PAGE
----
Members of Grace & Glory, Palmyra, have received an altar, lectern, baptismal font, bookcases, desk, many chairs, communion trays and cups, a Lutheran flag and choir robes from Messiah, Virginia Beach, which has closed after 30 years of service. The Fluvanna County congregation is planning to build a church.

            St. Jacob's-Spaders, Mt. Crawford, assembled 817 Easter baskets which were distributed to underprivileged children in the Harrisonburg-Augusta County region by a number of agencies. Fifty community volunteers joined congregation members to prepare the baskets.

            Mike Bankert, a Roanoke College junior, will spend the summer riding a bicycle across the nation in support of PUSH America, a philanthropy of Pi Kappa Phi fraternity promoting understanding of people with disabilities as part of the Journey for Hope program. Bankert, from Centerville, plans a career in social work.

            John Krallman, St. Michael, Blacksburg, was promoted to director of business and financial affairs for information technology at Virginia Tech.

            Dr. Gretchen Diemer, daughter of Sally and Davis von Oesen, Holy Trinity, Lynchburg,  an assistant professor of medicine at Jefferson Medical College, Thomas Jefferson University, Philadelphia, was honored for outstanding contributions to the senior class and her portrait was presented to the university.

            Kate Proctor, a seminary senior eligible for ordination after a call, is from Redeemer, Bristol. Her home church was incorrectly reported in March.


New River area youth gather at Fools for Christ event 

  Fools for Christ

             More than 40 youth and adults met at St. Michael, Blacksburg, on April 1-2 for Fools for Christ, an overnight retreat and service project. The event was "a great experience uniting youngsters from Luther Memorial, St. Michael and Shiloh, Blacksburg;  Our Saviour, Christiansburg, and Trinity, Pulaski, to worship, learn and serve Christ," according to Pastor John Wertz of St. Michael.


Good Gifts catalog helps familes in need

Pastor Lynn Bechdolt of Holy Trinity, Martinsville, has helped create a model Good Gifts catalog outlining ways to present "special gifts that make a difference for local families and children in need."

            Her local catalog tells how gifts of $25, $50 or $100 can help local service organization projects, such as the United Way Crisis Fund providing food and shelter, counseling high school students about risky behavior, offering money management classes for single mothers and Boy Scout seats along trails at Philpot Lake in Henry County.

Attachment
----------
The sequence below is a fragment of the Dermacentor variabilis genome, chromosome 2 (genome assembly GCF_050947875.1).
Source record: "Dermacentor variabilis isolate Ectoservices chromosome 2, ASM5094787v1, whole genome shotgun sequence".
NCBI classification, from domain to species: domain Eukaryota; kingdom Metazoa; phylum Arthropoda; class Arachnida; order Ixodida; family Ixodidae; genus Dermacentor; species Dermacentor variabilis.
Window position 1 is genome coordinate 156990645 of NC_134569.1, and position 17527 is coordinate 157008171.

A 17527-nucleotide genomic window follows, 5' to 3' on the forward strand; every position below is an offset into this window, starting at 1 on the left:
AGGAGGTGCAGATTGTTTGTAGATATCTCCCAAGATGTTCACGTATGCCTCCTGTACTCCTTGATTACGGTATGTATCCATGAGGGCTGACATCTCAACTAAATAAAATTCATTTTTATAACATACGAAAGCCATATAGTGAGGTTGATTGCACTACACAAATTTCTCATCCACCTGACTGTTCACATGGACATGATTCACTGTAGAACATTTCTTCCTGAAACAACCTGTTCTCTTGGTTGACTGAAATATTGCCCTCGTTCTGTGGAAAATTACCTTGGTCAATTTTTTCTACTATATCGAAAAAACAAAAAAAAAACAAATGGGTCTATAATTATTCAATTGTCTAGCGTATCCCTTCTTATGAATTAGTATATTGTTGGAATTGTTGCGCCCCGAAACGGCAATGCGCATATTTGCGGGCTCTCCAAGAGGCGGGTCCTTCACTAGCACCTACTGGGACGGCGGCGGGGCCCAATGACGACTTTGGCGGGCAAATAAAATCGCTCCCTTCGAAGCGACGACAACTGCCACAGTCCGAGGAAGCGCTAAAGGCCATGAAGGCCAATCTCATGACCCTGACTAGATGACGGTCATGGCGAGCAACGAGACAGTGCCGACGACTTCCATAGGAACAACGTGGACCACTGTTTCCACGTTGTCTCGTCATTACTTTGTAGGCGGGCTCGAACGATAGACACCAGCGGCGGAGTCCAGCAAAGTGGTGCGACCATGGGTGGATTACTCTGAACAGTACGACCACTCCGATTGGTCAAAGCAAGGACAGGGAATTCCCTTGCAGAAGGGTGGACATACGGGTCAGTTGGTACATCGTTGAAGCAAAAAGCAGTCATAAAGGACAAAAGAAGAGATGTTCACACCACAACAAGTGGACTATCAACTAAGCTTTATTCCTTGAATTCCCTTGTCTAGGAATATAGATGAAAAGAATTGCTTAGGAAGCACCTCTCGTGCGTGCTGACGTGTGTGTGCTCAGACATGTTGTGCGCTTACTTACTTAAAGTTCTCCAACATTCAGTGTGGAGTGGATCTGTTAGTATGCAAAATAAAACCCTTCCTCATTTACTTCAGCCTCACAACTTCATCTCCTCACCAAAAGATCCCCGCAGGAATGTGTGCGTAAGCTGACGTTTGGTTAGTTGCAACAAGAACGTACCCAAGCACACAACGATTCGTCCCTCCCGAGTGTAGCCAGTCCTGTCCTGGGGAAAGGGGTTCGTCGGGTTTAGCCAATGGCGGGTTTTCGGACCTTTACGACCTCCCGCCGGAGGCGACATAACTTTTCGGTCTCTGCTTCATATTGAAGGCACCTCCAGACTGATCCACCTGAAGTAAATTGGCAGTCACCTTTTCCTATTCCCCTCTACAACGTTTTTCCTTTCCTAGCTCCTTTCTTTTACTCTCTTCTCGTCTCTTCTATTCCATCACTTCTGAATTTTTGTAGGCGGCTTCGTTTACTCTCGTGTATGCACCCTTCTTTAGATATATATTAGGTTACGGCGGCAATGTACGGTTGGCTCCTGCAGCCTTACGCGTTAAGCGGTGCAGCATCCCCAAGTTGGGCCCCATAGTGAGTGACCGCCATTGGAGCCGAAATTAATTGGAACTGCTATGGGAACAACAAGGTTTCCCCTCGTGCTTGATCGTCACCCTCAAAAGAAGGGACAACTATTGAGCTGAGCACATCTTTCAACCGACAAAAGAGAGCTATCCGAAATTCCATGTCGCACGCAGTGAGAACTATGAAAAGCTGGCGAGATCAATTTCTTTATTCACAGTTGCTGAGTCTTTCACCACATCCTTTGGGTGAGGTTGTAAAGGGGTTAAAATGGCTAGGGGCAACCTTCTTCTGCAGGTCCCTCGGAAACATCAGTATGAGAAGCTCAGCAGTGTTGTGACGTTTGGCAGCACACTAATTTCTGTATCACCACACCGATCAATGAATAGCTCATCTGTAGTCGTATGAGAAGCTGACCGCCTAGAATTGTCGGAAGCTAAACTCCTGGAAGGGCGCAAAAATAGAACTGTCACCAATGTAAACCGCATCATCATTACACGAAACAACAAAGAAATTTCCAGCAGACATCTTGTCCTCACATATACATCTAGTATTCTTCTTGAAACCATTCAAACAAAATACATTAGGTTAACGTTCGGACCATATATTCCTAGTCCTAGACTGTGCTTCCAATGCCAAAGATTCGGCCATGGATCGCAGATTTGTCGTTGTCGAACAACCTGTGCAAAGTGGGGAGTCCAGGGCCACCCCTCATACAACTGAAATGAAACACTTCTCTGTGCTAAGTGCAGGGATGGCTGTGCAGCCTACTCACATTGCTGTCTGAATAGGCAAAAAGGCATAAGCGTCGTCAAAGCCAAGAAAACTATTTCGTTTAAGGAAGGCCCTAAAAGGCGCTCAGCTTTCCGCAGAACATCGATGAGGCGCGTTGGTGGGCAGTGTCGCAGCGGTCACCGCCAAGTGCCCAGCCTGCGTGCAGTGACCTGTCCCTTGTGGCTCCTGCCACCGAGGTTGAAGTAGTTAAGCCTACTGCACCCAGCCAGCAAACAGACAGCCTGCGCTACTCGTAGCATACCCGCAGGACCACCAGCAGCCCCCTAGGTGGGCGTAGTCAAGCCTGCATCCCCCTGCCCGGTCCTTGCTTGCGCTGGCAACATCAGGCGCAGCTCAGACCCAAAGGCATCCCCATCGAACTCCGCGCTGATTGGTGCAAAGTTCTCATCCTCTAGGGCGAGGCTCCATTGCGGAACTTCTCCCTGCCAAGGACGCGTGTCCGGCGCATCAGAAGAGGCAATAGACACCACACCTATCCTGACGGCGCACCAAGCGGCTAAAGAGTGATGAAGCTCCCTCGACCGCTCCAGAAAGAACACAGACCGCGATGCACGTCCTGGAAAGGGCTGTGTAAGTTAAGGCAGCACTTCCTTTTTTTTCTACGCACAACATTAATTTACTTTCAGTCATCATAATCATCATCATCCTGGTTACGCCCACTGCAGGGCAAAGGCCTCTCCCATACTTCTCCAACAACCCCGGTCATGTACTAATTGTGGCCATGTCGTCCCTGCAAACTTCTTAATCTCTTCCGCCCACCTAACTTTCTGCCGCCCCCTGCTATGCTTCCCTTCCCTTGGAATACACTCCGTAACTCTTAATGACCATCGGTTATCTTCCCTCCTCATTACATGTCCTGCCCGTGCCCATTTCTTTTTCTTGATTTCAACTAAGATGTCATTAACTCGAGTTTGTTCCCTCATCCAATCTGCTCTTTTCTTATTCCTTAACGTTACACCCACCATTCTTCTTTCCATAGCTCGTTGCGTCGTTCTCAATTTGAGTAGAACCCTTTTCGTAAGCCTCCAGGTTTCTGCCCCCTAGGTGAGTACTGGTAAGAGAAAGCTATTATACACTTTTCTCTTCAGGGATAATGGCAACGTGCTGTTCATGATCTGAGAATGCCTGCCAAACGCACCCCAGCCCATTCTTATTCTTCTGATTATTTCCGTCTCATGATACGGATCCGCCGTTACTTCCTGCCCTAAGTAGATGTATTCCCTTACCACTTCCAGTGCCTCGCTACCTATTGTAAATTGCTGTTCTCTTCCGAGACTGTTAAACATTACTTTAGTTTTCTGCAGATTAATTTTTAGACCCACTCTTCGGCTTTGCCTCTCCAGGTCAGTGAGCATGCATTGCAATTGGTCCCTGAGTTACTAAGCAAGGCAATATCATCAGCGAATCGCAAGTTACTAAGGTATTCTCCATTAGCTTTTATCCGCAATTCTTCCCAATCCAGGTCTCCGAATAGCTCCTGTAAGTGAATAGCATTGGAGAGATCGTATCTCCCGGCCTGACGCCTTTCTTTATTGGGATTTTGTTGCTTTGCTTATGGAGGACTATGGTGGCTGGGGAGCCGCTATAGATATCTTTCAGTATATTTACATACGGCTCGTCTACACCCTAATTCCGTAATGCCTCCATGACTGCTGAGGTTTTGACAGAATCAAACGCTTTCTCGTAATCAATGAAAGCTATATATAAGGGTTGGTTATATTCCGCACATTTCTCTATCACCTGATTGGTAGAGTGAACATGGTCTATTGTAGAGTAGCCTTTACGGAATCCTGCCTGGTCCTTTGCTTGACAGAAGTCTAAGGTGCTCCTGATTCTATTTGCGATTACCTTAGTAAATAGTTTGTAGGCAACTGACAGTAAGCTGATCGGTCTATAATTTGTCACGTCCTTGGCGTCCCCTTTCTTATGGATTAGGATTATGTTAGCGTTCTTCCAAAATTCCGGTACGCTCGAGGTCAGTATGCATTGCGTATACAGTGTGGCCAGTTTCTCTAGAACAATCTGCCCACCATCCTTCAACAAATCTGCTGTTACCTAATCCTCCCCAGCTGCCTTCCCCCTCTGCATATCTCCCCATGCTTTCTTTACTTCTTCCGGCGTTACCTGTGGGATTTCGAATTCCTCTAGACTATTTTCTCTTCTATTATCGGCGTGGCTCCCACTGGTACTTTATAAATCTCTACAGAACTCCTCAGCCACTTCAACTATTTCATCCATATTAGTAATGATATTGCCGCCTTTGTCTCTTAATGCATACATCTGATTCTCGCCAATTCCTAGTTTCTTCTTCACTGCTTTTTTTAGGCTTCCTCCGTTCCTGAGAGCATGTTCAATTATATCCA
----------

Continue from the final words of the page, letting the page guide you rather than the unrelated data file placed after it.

Gifts also can be designated for Grace Network, a local first-stop center for people in crisis, supported by more than 80 congregations and many individuals and civic groups. The network helps pay bills for housing, utilities and supports a food pantry, providing a two-week supply of food. 

            A catalog of reasonably priced gifts has been used by the Heifer Project and other organizations but Bechdolt said her plan came from a family problem. "I was trying to figure out what to give as Christmas gifts to my two brothers who manage to get for themselves the things they really want. How could I say, 'I love you' with a Christmas gift that was truly meaningful?" In her part-time work for a non-profit social service organization serving low-income people, she saw "the immense need of the people in my own community."  So she challenged herself to give to local causes as much as she spent for Christmas presents.

            Her plan led the Non-Profit Leaders Network of the United Way of Henry County and Martinsville to sponsor the Good Gifts Catalog, partially funded with a $1,500 grant from Thrivent Financial for Lutherans. In a community hard-hit by furniture and textile company closures and unemployment, the catalog provides a way to make small contributions to help the hungry and homeless who need medical care and children who need assistance.

            The catalog tells how to use a coupon with a check or a visit to a website for a credit card contribution directly to the agency in the catalog.  Other congregations are using the catalog along with Bible studies. Reports are provided by the United Way on the number of people served by the gifts.

            Bechdolt may be reached at or 276-638-2950.

Seventeen Virginians tour Holy Land


Virginia pilgrims.


           Seventeen Virginia Lutherans were among a group of 34 who took a recent ELCA Book of Faith tour of the Holy Land, led by Dr. Diane Jacobson, the Bible study leader for Power in the Spirit last year and recently retired faculty member of the Luthean Seminary at St. Paul, Minn. The group photo was made in front of the Treasury Building at Petra, Jordan. The tour was described as "a special spiritual pilgrimage, being in the Word as they traveled."

 The traveling Virginians were John and Ann Hess, Steve and Kay Ritchey, Our Saviour, Christiansburg; Pastor Scott Benson, Faith, Suffolk; Peggy Bizjak, Leroy Hamlett, Pastor John and Leslie Herman, Ed and Deb Meyers, David and Ruth Poole, Barbara Price, Bill and Linda Roberts and Nancy Schmitz, Peace, Charlottesville.



Aaron Garber's Salem group presents psalms work 


An outstanding performance of "A Symphony of Psalms" was presented by the Salem Choral Society, led by Aaron Garber, its music director and director of music at College Lutheran, Salem, on Sunday, April 10, at the Jefferson Center in Roanoke.

The settings for more than a dozen psalms were composed by Garber. Instrumentalists were Melia Garber, piano and organ, the College Lutheran handbell choir and Roanoke Chamber Brass.